EME was contracted to determine how high some large motors could be uprated. We determined an uprating of over 50% could be achieved provided the motors be rewound with minimum insulation thickness thereby maximizing the copper while at the same time reducing the thermal impediment for getting heat out of the coils.

The manufacturer accepted to implement the uprate had no problem accepting the results of the study. An overpotential test performed after installing the coils was successfully performed. However, after wedging there were coil failures at a voltage lower than that at which it had previously passed. After making the connections there were additional failures at an even lower voltage.

What’s wrong?  The customer, manufacturer, and EME reviewed the situation and arrived at the following possibilities noting that all the failures occurred at the end of the slot.

A.) Insulation thickness is inadequate.

B.) The insulating tape was mica paper that might be mechanically inadequate.

C.) The pitch angle between the top and bottom sections had been adjusted to facilitate insertion in slots.

D.) All of the above.


The adjustment made on the pitch angle did indeed facilitate winding, but it does lead to stress at the ends of the slot. Although the adjustment was the manufacturer’s standard procedure, it had not been used with an insulation thickness at the rated voltage in this case. Tests showed that mica paper could compress and thereby becoming thinner as a result of the stress imposed.

The corrective action taken was as follows:

  • An additional layer of mica tape was applied resulting in slightly less copper in the slot. This required a reduction in the uprated but it still met the customer’s requirements.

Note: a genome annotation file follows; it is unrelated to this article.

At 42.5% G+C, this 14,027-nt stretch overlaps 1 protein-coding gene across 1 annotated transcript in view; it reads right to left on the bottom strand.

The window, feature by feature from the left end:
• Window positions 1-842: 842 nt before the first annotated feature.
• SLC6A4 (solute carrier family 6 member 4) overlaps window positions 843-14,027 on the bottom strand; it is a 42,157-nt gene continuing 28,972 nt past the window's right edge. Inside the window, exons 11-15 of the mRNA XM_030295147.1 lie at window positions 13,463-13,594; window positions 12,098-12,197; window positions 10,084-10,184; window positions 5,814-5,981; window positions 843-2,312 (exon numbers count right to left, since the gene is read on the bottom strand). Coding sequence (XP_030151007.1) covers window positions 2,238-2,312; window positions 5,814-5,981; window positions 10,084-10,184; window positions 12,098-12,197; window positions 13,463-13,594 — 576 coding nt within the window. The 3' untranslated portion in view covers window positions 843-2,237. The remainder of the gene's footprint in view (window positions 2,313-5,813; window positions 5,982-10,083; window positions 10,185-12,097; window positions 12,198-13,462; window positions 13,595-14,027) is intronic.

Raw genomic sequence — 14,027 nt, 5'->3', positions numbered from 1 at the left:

• The pitch angle adjustment was reduced such that the stress at the ends was less when the coil was in its final position.

Its worthy to notice that had any one of the contributing factors had not been there, the failures would not have occurred. The manufacturer had made many coils with no problems using the same techniques but with larger insulation thickness based on the volts/mil. Although this type of insulation would compress, the thicker insulation could tolerate the reduction.

Had the insulation been thicker, or had the insulation been of a different type such as mica splittings, or had there been no pitch angle adjustment, it is probable that there would have been no failures. It has been our experience that most failures are a result of multiple factors acting together that cause the problem. Taking the “shot gun” approach wherein all the factors are corrected is often justified.

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